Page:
Women's Housing Crisis

Women's Housing Crisis


New research shows Gen Z and Gen Y face housing crisis

One quarter of young women living in regional Australia have been homeless in the past five years, according to new research into women's access to safe, affordable housing.

The study of 1039 regional women on low to moderate incomes[i], including more than 350 women aged 18 – 40 years, is the first national study into women's access to affordable housing outside Australia's capital cities.

It found 25 per cent of Gen Z women and 20 per cent of Gen Y women in regional areas had been homeless in the past five years, compared with 12 per cent of Gen Xers and 5 per cent of Boomers.

YWCA National Housing and Property Development Director Jan Berriman said the Women's Housing Needs in Regional Australia report also revealed more than one third of young women had gone without meals in order to pay their rent or mortgage.

"In addition, more than one quarter of Gen Z women and 22 per cent of Gen Y women have lived with friends or family in the past five years because they were unable to afford the private rental market," Ms Berriman said. "This compares with 10 per cent of Gen Xers and 6 per cent of Boomers."

Overall, the report found one in eight women living in regional Australia had been homeless in the past five years, a higher level than previous studies and statistics.

"One quarter of women who had been homeless, either in the past five years or currently, did not share their situation with any family member or friend, reflecting the likelihood of a much higher level of homelessness amongst regional women than previously understood," Ms Berriman said.

It also found 54 percent of Gen Z women and 57 per cent of Gen Y women had asked for financial help from family or friends in the past 12 months compared with 45 per cent of Gen Xers and 22 per cent of Boomers.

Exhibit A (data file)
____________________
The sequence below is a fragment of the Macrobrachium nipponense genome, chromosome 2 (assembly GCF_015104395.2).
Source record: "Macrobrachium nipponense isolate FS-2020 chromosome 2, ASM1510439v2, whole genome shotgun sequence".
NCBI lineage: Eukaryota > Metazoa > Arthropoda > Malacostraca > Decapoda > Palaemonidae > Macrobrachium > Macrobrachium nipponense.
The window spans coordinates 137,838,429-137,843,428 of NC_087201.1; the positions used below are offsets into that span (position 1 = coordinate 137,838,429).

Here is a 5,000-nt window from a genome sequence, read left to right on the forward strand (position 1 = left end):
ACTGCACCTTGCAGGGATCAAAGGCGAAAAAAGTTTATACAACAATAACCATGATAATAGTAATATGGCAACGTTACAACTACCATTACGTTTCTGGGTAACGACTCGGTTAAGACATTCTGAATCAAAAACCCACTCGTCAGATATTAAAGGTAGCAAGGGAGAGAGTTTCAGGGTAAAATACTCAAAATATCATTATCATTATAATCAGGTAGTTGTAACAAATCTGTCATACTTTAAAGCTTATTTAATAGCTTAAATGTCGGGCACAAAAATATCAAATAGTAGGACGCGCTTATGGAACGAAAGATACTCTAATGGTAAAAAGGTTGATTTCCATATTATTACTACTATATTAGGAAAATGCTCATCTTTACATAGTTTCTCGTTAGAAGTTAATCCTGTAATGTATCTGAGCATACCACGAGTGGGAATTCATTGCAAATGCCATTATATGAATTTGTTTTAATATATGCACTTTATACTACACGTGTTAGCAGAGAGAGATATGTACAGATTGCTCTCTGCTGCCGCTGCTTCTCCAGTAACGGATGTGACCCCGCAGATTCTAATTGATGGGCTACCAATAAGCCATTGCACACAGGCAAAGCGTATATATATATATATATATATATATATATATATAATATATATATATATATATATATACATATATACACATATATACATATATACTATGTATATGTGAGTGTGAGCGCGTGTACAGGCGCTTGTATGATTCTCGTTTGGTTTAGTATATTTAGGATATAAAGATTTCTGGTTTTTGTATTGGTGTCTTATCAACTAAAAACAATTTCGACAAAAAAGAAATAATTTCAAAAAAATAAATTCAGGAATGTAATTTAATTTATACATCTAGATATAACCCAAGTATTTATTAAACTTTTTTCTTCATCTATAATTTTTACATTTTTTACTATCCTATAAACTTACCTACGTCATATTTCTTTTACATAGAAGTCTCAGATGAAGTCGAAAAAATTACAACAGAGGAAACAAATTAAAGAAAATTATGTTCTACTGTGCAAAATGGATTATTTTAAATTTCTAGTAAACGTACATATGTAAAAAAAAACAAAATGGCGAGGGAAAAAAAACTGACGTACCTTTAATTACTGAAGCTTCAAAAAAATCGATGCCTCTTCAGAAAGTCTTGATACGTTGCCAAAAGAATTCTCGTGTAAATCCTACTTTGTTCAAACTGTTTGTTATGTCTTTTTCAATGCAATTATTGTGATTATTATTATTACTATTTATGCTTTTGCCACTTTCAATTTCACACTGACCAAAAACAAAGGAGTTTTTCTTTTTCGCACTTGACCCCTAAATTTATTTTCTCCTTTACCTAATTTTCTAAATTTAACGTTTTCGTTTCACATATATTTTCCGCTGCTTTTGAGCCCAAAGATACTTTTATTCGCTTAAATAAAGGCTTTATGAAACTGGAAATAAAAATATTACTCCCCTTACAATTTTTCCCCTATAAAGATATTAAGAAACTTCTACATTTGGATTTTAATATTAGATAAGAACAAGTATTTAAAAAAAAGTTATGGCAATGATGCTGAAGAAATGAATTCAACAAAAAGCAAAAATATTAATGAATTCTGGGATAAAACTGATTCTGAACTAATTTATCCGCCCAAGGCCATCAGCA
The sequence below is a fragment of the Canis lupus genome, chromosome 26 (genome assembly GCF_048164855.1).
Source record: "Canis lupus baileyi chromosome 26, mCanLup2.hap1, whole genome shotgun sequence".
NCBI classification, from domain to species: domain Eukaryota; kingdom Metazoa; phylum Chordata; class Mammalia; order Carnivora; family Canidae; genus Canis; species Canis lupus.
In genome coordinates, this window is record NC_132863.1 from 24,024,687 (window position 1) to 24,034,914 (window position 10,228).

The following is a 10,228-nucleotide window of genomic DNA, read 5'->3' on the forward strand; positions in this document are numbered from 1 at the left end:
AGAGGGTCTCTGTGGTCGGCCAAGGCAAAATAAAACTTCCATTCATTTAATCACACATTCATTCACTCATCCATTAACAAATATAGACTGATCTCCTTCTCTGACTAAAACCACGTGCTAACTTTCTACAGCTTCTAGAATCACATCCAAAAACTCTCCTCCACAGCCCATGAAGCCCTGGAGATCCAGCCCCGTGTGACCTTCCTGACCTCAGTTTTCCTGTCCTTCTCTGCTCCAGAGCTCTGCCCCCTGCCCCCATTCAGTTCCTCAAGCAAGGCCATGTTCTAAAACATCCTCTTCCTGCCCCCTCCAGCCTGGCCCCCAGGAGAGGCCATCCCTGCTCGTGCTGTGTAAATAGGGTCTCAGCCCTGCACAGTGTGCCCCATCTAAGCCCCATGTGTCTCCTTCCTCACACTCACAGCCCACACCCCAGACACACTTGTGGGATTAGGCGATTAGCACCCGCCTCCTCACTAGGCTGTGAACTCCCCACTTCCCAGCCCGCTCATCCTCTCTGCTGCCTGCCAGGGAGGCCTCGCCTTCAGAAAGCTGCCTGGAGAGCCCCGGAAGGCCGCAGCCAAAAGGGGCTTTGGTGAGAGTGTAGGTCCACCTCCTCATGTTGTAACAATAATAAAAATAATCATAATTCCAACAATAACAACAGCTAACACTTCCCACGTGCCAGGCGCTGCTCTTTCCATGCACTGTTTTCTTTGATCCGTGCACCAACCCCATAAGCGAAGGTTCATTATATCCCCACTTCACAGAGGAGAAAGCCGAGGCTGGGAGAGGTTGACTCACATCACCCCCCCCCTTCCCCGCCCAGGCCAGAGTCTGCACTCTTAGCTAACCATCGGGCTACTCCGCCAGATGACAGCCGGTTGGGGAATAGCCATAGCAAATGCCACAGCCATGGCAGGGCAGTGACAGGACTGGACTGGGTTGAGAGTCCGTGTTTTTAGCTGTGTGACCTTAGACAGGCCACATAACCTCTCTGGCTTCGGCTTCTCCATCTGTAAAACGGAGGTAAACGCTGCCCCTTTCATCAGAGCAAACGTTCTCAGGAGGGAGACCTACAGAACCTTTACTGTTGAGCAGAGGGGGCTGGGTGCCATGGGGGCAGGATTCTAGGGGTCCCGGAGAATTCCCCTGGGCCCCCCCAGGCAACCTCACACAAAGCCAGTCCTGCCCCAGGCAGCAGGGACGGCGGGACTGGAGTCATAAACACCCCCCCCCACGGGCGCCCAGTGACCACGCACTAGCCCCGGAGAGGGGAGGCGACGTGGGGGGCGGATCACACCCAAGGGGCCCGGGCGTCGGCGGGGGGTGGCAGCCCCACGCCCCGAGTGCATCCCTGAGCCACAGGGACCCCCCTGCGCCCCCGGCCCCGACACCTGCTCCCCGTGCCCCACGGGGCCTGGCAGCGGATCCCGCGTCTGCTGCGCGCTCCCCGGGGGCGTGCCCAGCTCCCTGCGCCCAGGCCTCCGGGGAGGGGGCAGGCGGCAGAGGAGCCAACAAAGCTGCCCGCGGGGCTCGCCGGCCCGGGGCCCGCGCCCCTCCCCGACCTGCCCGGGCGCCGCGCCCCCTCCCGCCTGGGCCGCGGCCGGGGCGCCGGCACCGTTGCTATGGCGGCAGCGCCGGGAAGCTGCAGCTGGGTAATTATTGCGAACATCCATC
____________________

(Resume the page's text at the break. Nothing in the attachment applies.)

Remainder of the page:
"This research reveals the inadequacy of affordable housing stock in Australia and serves as a call to arms for the government and private sector as well as community organisations to come together to create innovative, affordable housing solutions for thousands of women and children across the country," Ms Berriman said.

The research found women in regional NSW most frequently reported experiencing homelessness in the past five years (17 per cent) and women in regional South Australia reported this least (8 per cent). The national average was 12 per cent.

Ms Berriman said the numbers of women experiencing homelessness were expected to increase in the aftermath of bushfires, droughts and pandemics like COVID-19 because housing and jobs would be lost and rates of domestic and family violence were likely to increase.

"Domestic and family violence is the leading cause of homelessness for women in Australia, and in regional areas the impacts are even more severe because social services and supports may be limited and strained to start with," she said.

Ms Berriman said the research revealed an urgent need to double and diversify affordable regional housing options in regions or face a tsunami of homeless women and children.

"Government, philanthropic, corporate and community organisations need to partner to create and increase the supply of social and affordable housing options whilst funding housing support services across the country."

This research was partially funded by the Commonwealth Department of Industry, Innovation and Science through the Building Better Regions Fund Community Investments Stream Round 3.

Find the full report here.






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